Nicola Sturgeon’s legacy on child poverty is one of huge progress, but new FM must complete the job
Today we will find out who Scotland’s new First Minister will be. What will this mean for action to end child poverty? Whatever people’s views of her wider legacy there should be no doubt Nicola Sturgeon has made huge progress putting in place the building blocks needed to end the scourge of child poverty in Scotland. This week’s official poverty statistics are a stark reminder that an utterly unacceptable one in four of our children remain locked in poverty, but they don’t yet capture the impact of recent Scottish government policies – not least the roll out and increases to the Scottish child payment.
From securing unanimous Holyrood support for the Child Poverty (Scotland) Act, establishing statutory child poverty targets and a duty on government to set out how it will achieve those targets, to introducing and then increasing the value of the Scottish child payment, Nicola Sturgeon has shown a real commitment to using devolved powers to prioritize tackling child poverty.
Under her leadership the Scottish government has also shown willingness to begin to use tax powers to better harness Scotland’s resources, including to help fund the vital extra social security support many families, both in and out of work, need. As a result of these Scottish tax and benefit policies the Institute for Fiscal Studies concludes that “amongst the poorest 30% of households, those with children will see their incomes boosted by around a sizeable £2,000 a year” compared to families in England and Wales. Analysis from Loughborough University for the Child Poverty Action Group found that Scottish government policies can reduce the net cost of bringing up a child by over a third. Encouragingly forecasts now suggest that the interim target to reduce child poverty in Scotland to less than 18% by 2024 is within reach, despite child poverty rising across the rest of the UK.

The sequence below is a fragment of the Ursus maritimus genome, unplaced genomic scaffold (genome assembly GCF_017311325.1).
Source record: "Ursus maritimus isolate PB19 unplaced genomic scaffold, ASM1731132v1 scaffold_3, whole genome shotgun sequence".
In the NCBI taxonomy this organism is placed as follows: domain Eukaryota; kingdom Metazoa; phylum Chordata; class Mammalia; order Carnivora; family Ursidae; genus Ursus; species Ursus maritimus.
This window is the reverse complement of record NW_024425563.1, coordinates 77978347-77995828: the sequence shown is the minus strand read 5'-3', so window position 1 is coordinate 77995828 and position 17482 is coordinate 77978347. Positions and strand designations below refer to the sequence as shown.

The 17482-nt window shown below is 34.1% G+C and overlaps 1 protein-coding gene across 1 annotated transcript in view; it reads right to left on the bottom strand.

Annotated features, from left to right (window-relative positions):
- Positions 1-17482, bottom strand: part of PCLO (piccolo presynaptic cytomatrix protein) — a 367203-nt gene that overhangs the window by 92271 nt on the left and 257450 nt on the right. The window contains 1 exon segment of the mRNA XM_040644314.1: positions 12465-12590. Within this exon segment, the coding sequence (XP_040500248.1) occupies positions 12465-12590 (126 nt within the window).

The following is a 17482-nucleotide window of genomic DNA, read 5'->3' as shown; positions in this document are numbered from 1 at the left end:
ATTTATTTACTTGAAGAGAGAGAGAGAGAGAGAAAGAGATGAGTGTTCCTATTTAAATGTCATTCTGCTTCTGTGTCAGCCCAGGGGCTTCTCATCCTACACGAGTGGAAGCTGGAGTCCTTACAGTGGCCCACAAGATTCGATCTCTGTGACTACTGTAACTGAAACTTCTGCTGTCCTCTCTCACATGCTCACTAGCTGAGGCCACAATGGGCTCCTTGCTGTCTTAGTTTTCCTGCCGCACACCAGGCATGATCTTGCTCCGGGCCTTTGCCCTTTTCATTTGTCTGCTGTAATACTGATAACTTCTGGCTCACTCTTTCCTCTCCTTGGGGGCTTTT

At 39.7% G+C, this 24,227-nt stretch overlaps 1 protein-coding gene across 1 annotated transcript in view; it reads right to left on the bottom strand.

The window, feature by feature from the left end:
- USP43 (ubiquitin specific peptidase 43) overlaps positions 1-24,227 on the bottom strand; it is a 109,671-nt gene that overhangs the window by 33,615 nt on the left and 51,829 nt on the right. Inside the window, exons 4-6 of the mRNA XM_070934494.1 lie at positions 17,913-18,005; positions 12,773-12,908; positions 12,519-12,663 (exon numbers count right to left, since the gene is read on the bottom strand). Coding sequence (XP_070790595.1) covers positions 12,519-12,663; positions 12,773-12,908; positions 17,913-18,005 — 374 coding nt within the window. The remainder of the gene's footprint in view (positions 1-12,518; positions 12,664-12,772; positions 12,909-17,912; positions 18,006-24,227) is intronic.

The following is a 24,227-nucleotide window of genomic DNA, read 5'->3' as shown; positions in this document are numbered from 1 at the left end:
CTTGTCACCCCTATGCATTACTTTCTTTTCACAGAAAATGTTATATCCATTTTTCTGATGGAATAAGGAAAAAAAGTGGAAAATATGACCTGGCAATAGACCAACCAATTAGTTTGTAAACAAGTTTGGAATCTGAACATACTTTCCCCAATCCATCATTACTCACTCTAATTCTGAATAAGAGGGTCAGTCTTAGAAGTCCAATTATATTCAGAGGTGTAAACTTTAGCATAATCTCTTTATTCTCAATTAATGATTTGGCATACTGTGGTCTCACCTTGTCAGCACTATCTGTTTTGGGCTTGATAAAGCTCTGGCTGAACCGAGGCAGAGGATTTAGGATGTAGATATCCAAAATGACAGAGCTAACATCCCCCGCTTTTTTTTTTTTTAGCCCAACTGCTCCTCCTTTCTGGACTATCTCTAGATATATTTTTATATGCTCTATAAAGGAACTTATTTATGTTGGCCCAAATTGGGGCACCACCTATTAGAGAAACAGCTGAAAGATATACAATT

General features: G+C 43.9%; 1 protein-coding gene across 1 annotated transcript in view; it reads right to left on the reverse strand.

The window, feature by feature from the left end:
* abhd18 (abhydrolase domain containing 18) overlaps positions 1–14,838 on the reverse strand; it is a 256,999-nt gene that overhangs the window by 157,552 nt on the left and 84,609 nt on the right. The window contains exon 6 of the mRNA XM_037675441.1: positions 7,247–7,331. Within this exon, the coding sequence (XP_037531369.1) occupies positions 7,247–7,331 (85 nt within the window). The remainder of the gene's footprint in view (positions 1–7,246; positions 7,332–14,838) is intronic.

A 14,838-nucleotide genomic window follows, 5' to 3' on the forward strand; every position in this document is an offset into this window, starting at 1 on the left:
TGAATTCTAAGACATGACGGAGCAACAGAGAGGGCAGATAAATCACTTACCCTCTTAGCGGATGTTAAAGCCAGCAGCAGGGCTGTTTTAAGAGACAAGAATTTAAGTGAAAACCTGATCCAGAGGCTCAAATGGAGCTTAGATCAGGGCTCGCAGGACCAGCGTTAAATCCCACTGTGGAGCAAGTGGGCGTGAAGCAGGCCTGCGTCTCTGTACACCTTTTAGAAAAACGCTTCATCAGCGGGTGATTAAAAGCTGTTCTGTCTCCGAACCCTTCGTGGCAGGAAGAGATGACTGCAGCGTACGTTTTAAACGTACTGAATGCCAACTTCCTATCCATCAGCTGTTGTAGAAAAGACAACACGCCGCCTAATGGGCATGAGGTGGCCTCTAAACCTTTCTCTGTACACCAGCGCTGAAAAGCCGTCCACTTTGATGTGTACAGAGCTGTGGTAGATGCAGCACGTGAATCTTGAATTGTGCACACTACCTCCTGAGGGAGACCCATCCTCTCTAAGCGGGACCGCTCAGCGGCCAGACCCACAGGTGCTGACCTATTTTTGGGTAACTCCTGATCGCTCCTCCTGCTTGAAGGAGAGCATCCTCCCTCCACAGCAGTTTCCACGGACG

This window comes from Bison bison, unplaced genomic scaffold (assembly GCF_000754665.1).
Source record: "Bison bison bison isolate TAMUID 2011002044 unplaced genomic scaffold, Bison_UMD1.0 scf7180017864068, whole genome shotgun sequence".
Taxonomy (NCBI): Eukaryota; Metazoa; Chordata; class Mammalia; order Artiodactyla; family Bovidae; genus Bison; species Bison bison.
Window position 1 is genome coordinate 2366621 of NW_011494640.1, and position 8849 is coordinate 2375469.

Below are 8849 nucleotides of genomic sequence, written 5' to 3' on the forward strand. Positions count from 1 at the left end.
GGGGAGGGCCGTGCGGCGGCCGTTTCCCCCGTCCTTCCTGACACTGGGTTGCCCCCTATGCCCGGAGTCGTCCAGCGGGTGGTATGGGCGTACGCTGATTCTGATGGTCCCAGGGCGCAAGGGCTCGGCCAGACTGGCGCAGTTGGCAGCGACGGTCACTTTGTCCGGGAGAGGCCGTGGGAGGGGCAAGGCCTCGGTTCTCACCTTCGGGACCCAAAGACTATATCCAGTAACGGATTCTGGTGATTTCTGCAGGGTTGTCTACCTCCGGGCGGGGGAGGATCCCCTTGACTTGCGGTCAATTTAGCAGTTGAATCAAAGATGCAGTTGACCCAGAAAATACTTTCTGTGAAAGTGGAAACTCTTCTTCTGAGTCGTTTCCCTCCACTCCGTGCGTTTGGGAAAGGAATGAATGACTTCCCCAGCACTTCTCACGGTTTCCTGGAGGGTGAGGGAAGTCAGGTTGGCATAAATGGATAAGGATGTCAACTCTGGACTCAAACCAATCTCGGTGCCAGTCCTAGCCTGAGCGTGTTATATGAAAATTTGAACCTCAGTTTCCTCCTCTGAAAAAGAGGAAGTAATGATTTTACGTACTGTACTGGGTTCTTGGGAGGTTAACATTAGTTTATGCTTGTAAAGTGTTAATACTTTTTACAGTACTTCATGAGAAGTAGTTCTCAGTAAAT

Behind these statistics are families now able to put food on the table without the indignity of relying on foodbanks, children able to join their friends in activities previously denied them and struggling parents whose financial worries have lessened and mental health improved. The extra cash support provided by the Scottish child payment has been spent on nappies and other essentials, and it has also helped parents travel to interviews, a new job, or college – opening up opportunities that have the potential to create long term routes out of poverty.
This is a precious legacy that the new First Minister needs to not just safeguard and sustain but build on.
The job is far from complete. The harsh reality is that rising costs are still outstripping additional Holyrood supports. Whilst significantly better off than those elsewhere in the UK, Scotland’s lowest income families are still making impossible choices between feeding the meter, shopping for food or getting into debt. In a rich country this cannot be right. The new First Minister’s mission must be not just to reduce child poverty in Scotland, but to end it once and for all.
John Dickie is Director of the Child Poverty Action Group (CPAG) in Scotland